Earlier this month, Stanford University announced that prominent faculty member René Girard had died after a long illness.
Posts Tagged ‘violence’
Hence, the tenets of liberal positive theory are opposed in Kahn’s book via the recourse to questions of state violence, revolution, terror, and sacrifice as the key political categories that are the platform for a post-foundational constitutional theory and juridical doctrine. That is, what is presented here as the underlying objective basis of the political, instead of Kant’s categorical imperative-as-transcendental judgment, is the immanence of popular sovereignty embedded in the Constitution. Or, if we interpret somewhat freely: instead of the fullness of Kelsen’s foundational law or Ground Norm, the absolute void of Ground Zero.
Paul Kahn has written a remarkable meditation on Carl Schmitt’s Political Theology. A truly adequate response would undoubtedly require a book at least as long as Kahn’s own. Instead, I want to offer some comments playing off of some of Kahn’s own observations. Indeed, as Kahn makes clear, his own book is meant to be, not a genuine exegesis of Schmitt’s (in)famous book, but rather his own reflections that have been stimulated by taking the concept of “political theology” seriously. I find Kahn convincing that the concept draws not only on the notion of “sovereignty,” insofar as it is transferred from God to those who claim “leadership” of the state, particularly when it is faced with existential threats, but also on the important reality of “sacrifice.”
The journal Practical Matters is now seeking submissions for the Spring 2012 issue on Violence and Peace. Practical Mattersis an online, multimedia, transdisciplinary, peer-reviewed journal designed to ask and provoke questions about religious practices and practical theology. Multimedia and interdisciplinary works are especially encouraged. The submission deadline is September 1, 2011.
My claim and concern is not only that Kahn is captured by Schmitt’s particular view of political theology as a disclosure of the sacred in modernity, but also that he de-politicizes culture by imagining it as consensual, while he also disowns the positioning and perspective that drive his “description” (as if from nowhere) of a foundational “imaginary” defining (indeed sacralizing) national identity. What premises constitute his avowedly Schmittian, but also “American,” position? And how do the blind spots of this position—what it implicitly disavows, excludes, or fails to acknowledge—reemerge into the theoretical framework that Kahn elaborates?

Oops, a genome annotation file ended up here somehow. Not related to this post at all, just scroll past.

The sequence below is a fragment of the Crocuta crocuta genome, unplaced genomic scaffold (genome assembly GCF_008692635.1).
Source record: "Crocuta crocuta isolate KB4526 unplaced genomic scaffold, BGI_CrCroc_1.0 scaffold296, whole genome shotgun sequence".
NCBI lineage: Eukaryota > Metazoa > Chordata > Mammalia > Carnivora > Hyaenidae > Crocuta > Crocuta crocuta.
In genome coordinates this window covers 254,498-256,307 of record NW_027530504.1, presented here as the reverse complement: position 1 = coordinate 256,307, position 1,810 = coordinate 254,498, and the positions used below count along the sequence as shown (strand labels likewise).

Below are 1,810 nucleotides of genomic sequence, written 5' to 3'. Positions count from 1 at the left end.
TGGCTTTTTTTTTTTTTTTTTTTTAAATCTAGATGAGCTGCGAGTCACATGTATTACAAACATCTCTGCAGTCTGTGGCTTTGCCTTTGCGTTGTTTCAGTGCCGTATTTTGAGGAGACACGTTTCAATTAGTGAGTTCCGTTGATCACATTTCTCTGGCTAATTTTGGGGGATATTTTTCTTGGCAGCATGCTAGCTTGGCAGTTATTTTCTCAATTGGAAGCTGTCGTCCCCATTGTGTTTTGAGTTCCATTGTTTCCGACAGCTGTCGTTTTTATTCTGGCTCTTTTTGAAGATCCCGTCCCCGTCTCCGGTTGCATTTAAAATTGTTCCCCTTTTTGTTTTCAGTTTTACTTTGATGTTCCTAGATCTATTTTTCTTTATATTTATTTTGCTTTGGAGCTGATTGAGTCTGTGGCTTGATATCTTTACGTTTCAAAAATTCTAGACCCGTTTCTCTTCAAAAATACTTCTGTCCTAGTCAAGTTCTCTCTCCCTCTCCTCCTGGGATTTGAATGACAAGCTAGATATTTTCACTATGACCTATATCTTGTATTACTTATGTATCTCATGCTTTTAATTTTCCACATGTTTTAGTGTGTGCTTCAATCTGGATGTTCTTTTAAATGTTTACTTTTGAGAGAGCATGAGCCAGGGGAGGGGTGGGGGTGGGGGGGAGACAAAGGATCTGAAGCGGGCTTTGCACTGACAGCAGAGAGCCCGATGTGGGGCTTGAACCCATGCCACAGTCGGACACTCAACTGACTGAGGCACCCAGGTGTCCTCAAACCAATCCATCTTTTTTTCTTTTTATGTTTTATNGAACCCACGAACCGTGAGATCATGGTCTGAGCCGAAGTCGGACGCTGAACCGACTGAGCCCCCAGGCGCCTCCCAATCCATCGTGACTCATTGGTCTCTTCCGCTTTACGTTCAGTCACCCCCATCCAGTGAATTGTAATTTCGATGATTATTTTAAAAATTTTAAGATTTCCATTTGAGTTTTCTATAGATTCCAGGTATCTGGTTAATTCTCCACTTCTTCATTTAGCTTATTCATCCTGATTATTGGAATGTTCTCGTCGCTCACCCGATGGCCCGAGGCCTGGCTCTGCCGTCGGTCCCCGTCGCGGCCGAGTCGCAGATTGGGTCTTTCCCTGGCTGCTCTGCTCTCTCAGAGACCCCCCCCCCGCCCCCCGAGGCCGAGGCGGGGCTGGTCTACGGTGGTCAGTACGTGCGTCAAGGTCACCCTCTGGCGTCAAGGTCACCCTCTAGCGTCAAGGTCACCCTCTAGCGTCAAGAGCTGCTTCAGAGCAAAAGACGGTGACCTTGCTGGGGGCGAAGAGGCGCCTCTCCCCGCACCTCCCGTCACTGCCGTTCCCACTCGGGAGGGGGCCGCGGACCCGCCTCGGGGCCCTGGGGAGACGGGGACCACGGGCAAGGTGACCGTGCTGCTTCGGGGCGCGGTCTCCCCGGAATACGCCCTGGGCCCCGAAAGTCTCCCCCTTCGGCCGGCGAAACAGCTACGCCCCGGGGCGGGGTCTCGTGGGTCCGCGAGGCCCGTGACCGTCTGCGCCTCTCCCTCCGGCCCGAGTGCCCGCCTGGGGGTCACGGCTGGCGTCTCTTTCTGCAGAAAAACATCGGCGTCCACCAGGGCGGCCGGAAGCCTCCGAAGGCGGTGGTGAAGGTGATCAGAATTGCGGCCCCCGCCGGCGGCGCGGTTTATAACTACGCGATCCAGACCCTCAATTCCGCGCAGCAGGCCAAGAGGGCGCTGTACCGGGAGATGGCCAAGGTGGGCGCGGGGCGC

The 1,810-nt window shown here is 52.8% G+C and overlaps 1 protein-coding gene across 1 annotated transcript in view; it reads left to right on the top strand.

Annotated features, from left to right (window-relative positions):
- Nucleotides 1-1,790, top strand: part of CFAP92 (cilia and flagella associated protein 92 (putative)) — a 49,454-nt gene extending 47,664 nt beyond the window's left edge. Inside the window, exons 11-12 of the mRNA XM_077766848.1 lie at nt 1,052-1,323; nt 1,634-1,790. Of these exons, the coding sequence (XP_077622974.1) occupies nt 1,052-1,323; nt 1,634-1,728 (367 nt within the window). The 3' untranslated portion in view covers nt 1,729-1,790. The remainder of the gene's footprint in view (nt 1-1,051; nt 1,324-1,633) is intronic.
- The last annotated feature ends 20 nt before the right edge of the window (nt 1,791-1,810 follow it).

When modern revolutionaries took up the task of translating the felt meaning of political revolution into a constitutional order of law, they thought of themselves as men of the Enlightenment using the language of reason to push religion out of the public sphere. This hardly means that they neither experienced nor relied upon the sacred. In Arendt’s classic analysis, they began by demanding legal rights but ended with an experience of the absolute character of public action. Rights as a means to private ends became a lesser theme to the experience of a kind of transcendent meaning in and through political engagement. In a crisis, it remains true today that the secular state does not hesitate to speak of sacrifice, patriotism, nationalism, and homeland in the language of the sacred. The state’s territory becomes consecrated ground, its history a sacred duty to maintain, its flag something to die for. None of this has much to do with the secular; these are matters of faith, not reason.
Ayça Çubukçu on state sovereignty and the political theology of humanitarian intervention with regard to the ongoing crisis in Libya, at Jadaliyya.
Bron Taylor explores the literary, spiritual, and ecological roots of Discovery Channel shooter James Lee’s “rage against civilization.”
In response to statements made by Mark Juergensmeyer in his recent interview with Nathan Schneider, Vincent Pecora states that Juergensmeyer’s “sense that religion alone cannot cause violence does a disservice to religion.” Specifically, Pecora argues that if Juergensmeyer believes religion is capable of great good, he must also acknowledge that—on the flipside of the same coin—religion “can do great evil.”
The ever prolific American historian Philip Jenkins recently published yet another book, The Jesus Wars, which deals with the issue of “religious violence.” In a guest contribution to the Washington Post‘s On Faith blog, he argues that a historical exploration of the violence in Christendom during the fifth through seventh centuries C.E. can help us understand religion-based violence in our day and age.
At Guernica, Nathan Schneider interviews Judith Butler.